Thomas Bailey Aldrich, a Portsmouth native born in 1836, was a poet, short-story writer, literary critic, and editor. Aldrich’s work life began in New York at sixteen, three years after after his father’s death, in an uncle’s business office. He began to write, contributing to newspapers and magazines, and published his first book at nineteen.
He had a lively personality and socialized with many of the New York Bohemian artists and writers of the 1860s, such as Walt Whitman. Later in Boston as the editor of the Atlantic Monthly, Aldrich became friends with Longfellow, William Dean Howells, and Mark Twain, who may have been influenced by Aldrich’s entertaining and autobiographical character “Tom Bailey” in The Story of a Bad Boy, one of the first realistic works of juvenile fiction.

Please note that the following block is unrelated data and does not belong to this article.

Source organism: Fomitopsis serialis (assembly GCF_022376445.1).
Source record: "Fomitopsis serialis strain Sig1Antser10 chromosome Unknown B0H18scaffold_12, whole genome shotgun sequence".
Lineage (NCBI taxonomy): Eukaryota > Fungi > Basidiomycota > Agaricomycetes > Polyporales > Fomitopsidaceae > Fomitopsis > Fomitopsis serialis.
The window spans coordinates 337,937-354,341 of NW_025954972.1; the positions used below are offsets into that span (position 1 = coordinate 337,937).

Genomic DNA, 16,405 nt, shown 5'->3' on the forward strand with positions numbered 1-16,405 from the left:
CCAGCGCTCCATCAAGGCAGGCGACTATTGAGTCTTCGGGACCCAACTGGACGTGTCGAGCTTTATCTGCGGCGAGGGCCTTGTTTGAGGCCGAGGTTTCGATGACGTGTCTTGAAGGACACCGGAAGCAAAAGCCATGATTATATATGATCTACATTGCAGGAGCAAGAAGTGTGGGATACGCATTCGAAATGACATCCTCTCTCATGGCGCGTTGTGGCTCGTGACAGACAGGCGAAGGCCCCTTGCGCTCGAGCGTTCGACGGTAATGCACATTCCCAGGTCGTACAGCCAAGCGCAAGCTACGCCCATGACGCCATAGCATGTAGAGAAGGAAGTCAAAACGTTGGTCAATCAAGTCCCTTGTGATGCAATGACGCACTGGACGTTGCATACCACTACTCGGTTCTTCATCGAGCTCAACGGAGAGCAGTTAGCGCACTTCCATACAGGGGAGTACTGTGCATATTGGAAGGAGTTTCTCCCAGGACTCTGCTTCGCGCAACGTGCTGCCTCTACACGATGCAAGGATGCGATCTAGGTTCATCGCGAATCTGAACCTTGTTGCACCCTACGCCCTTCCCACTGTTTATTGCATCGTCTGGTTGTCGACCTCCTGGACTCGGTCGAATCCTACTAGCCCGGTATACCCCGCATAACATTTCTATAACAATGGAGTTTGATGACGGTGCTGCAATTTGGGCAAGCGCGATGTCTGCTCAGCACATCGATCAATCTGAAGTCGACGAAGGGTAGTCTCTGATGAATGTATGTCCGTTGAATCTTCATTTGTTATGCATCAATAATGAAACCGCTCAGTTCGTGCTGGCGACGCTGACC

Portsmouth, or “Rivermouth,” is featured in many of his stories and novels, especially A Rivermouth Romance, An old Town by the Sea and The Story of a Bad Boy (1870). The Thomas Bailey Aldrich House has been restored and is now a part of the Strawberry Banke Museum in Portsmouth, New Hampshire.